6. Not sure if its been mentioned or not but Star Lanes (a fixture on the east side since the 1980's will close at the end of the month for....a Circle K convenience store. Not sure that's what the doctor ordered but that's what we are getting.
  7. Thanks for the info westsider. I guess I am just bitter about how and when my tax dollars are spent. I honestly don't mind being taxed, I just like to see results every now and then when it concerns infrastructure.
  8. So if I am reading the tea leaves correctly, PAL is gonna put bike lanes in on Country Club Rd at some point as they have had all the trees that would be in the way taken down. I have to assume when this happens the road might possibly be repaved because God knows it needs it. However in the mean time the city decides to come out and patch the road AGAIN and makes the road even worse than it was. Who are the idiots that are in charge of this project?
  9. I heard a medical outfit has leased the 2nd floor of the MB and is bringing 75 jobs with it. No idea who it is though.
  10. Sophia's is the real deal especially when sitting outside now that the weather is cooler. The service is outstanding and the menu is very approachable and reasonable in cost. It's everything Renato's was not.
  11. There is probably not a correct answer to this problem that was brought on by a pandemic that no one could foresee. I was around when the powers that be decided it would be a GREAT idea to make an outside mall out of downtown effectively killing it as djh1963 mentions. Is there any way the city could expand the sidewalks further out where the parking is now (basically eliminating it) to give them some more dining space and open the road to 2 way traffic? You wouldn't be able to park but you could still let folks out there and then go park wherever.
  12. If the city or county are actually doing any real paving, I'd sure like to know about it so I could see where my dough is going. Growing up I remember see asphalt laying going on all the time by either the city/county. Now it must be subbed out or just not done and that's why people like me beotch about the roads all the time as there is little to no progress.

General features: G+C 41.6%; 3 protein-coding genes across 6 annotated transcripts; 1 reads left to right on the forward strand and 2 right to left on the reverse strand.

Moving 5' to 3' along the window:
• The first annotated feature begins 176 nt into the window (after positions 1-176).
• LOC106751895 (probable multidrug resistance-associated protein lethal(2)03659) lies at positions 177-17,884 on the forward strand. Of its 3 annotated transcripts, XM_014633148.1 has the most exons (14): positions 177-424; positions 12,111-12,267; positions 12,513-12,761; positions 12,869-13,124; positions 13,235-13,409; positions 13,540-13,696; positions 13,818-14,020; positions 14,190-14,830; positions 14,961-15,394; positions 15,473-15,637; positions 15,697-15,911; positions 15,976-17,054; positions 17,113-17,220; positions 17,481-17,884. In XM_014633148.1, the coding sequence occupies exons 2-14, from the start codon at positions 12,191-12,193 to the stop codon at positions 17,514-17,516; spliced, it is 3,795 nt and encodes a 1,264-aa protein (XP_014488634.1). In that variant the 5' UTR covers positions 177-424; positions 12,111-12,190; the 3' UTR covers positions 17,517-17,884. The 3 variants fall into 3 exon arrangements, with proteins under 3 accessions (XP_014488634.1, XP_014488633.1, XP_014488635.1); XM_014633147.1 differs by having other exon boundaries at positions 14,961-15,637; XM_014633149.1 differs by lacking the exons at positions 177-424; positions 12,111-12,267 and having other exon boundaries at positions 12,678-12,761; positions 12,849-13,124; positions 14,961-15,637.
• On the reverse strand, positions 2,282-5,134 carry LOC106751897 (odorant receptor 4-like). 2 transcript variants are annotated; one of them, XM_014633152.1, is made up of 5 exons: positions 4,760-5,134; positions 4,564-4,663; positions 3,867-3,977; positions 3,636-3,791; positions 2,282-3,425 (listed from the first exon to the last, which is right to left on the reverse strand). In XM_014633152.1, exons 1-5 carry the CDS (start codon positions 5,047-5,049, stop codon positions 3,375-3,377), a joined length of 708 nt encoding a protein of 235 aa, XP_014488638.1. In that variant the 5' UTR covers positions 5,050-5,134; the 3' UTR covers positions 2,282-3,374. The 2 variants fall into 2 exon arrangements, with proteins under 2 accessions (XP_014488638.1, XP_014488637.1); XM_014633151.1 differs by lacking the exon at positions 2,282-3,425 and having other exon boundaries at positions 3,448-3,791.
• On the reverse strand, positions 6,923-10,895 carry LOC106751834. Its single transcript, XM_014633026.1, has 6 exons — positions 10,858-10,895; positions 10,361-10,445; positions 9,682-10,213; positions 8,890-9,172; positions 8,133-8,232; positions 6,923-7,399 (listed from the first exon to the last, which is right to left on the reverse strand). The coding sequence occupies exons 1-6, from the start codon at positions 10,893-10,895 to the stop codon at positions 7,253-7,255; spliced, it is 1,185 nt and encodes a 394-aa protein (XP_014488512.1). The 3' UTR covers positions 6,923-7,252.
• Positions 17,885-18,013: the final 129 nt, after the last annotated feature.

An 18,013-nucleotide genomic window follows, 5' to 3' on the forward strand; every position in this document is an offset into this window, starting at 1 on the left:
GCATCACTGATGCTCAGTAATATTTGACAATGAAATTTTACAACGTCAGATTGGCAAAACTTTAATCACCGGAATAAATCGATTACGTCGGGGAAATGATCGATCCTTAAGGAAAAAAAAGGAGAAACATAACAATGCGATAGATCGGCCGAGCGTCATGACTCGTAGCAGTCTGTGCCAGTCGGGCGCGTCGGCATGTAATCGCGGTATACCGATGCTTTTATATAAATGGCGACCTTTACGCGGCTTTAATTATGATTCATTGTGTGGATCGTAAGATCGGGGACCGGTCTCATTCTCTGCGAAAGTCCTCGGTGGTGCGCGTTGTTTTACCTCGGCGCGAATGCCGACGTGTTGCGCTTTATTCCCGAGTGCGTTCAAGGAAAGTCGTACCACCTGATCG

13. I haven't been since Wofford used Duncan Park for homes games and the Gamecocks came calling in 2001.
  14. Yep, me too. I have been waiting for a big white collar project almost since these boards were founded. ESH was it for a while, then nothing.....
  15. I actually walked into the mall today for the first time in at least 2 years. Damn what a depressing place it is now. I needed a pair of Oakley's so I stopped at the sunglass hut. I picked them up and remarked to the guy about how times had changed. He said that the mall is going to close this fall as it doesn't make money and the owner CBL is bankrupt. Most of those stores are not a big loss, but the Belks store is still a main go to for the older crowd. I have mentioned on here before that I believe the play would be to move back downtown and make the store more upscale. I guess we will soon see what the future holds.
  16. Anything that changes the current configuration of CCR is a win in my book. Its easily in top 10 of worst and most dangerous roads in town.
  17. The city (and county for that matter) seems to be on an endless tear regarding new housing. Seemingly every spec of available land is being used for new housing. I think that's great but I also think we need to maintain what we have and I don't see any evidence of the city doing that at all. If you look at any of the major in town neighborhoods (Converse Heights, Hampton Heights, Duncan Park, Fernwood, Hillbrook, Beaumont, Drayton, Woodland Heights, etc.), I never see any signs of maintenance anywhere other than Duke Power independent contractors cutting limbs away from power lines. The sidewalks in neighborhoods lucky enough to have them are crumbling, the storm drains are crumbling, and the roads, well I could talk about that all day. I see no sign whatsoever that the city is even interested in repaving roads in the city anymore. Driving through the city these days is an exercise in avoiding pot holes or man holes covers that have dropped. Its pretty frustrating and not a good look at all.
  18. Just contact D7 Darelle, they'll be more than happy to throw our tax money at this dilapidated POS.
  19. Is there any way to know or find out what the occupancy rate is at places like Church St Lofts, Montgomery Building, Drayton Mills Apartments, etc?
  20. Renato made it pretty clear that he was moving out of downtown due to what he called sky rocketing rents. 10K a month sounds pretty extreme to me so I don't blame him. Word is that he may land down at the old Clancy's building on Union St. I think that could be very cool and I am sure the rent would be drastically less.